By Candice Choi -- AP Personal Finance Writer
The overhaul of the credit card industry is being hailed as a triumph for long-abused consumers. But before you start banking on falling interest rates or vanishing fees, you might want to read the fine print.
Credit card legislation that Congress sent President Barack Obama on Wednesday bans certain practices by card issuers, but there's still no limit on the charges that can come with your monthly statement. And it's likely credit card companies will start searching for additional ways to earn profits.
That means cardholders across the board — even those who always pay on time — will probably see higher charges on a variety of services.
Obama is expected to sign the bill in the coming days. Credit card lenders will then have nine months to be in compliance.
Here are some questions and answers about protections the bill spells out — and others that it doesn't.
Q: What practices are still allowed that I should be aware of?
A: The bill doesn't cap interest rates, as some lawmakers had hoped it would. While lenders generally can no longer raise rates on existing balances — at least until the cardholder is very late with payments — they can still raise them going forward.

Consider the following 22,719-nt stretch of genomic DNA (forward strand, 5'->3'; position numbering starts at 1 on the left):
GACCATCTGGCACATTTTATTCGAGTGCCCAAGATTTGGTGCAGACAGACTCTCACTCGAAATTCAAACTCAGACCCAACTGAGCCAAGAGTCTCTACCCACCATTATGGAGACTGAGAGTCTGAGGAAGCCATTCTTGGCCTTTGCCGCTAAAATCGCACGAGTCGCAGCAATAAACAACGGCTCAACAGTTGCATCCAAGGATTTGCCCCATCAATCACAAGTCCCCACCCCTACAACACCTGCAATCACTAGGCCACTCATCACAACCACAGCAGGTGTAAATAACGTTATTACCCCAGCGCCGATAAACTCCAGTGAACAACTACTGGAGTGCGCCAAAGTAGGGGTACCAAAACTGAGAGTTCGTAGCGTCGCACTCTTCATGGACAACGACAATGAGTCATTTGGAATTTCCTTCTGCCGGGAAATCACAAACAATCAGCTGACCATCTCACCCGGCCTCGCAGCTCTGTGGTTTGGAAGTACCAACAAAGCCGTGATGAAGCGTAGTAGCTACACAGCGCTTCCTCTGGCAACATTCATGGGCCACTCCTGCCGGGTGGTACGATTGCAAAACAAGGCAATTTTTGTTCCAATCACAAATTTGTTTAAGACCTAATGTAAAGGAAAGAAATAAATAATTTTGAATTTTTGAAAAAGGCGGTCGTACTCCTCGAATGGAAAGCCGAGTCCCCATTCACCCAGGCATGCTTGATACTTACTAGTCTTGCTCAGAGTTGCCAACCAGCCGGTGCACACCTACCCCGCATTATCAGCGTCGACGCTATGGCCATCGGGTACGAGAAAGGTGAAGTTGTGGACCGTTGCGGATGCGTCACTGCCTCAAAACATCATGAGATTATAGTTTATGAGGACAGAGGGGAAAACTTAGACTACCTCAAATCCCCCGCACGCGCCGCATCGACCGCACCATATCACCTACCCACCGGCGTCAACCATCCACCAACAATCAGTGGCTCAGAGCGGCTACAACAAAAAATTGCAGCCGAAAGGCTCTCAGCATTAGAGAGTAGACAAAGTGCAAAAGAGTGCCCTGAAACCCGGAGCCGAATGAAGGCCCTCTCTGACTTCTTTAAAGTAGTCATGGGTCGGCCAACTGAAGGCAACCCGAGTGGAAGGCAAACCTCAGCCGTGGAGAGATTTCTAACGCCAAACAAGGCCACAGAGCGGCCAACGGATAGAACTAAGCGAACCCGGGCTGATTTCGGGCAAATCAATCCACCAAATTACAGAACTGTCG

That's true even for people who already saw their rates climb in recent months. The bill doesn't shield from further hikes in coming months — or ever.
"With all these limitations, (card issuers) still have a lot of freedom to charge what they want," said Ruth Susswein, a spokeswoman for Consumer Action, an advocacy group in Washington, D.C.
Q: What if I always paid my bills on time?
A: There will likely be higher fees and interest rates across the board to make up for lost profit.
Card issuers in the past few months have already started raising fees for services such as balance transfers and cash advances. It's a trend that's likely to continue in the near future.
Card issuers also might start charging higher rates at the outset, when a customer gets a new card.
Getting approved for a new credit card will probably be harder, too — even for those with a solid credit history. And if approved, the card will probably come with a lower credit limit than in the past.
Q: What can I expect to happen in the next nine months?
A: Be on the lookout for any letters from your credit card company. They could be notifications about rate or fee hikes as card issuers prepare to get in compliance with the new bill.